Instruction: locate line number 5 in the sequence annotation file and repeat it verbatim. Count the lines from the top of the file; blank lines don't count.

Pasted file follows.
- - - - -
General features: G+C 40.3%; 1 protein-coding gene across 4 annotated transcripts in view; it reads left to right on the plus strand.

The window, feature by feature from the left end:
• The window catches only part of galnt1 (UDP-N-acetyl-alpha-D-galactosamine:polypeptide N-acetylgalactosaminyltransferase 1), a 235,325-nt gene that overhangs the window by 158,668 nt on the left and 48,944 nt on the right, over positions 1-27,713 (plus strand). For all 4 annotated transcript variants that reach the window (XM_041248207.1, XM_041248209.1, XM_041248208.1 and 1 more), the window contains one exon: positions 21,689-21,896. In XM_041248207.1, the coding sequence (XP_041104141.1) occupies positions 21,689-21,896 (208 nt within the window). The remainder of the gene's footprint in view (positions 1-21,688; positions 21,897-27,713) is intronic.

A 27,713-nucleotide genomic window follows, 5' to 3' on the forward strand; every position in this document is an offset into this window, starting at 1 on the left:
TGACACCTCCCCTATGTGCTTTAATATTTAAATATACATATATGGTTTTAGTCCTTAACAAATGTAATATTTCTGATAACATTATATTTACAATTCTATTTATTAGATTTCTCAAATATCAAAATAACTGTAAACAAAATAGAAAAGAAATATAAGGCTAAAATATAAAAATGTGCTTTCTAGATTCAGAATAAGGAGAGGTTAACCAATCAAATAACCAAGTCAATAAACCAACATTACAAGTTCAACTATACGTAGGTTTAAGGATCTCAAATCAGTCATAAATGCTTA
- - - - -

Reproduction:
TGACACCTCCCCTATGTGCTTTAATATTTAAATATACATATATGGTTTTAGTCCTTAACAAATGTAATATTTCTGATAACATTATATTTACAATTCTATTTATTAGATTTCTCAAATATCAAAATAACTGTAAACAAAATAGAAAAGAAATATAAGGCTAAAATATAAAAATGTGCTTTCTAGATTCAGAATAAGGAGAGGTTAACCAATCAAATAACCAAGTCAATAAACCAACATTACAAGTTCAACTATACGTAGGTTTAAGGATCTCAAATCAGTCATAAATGCTTA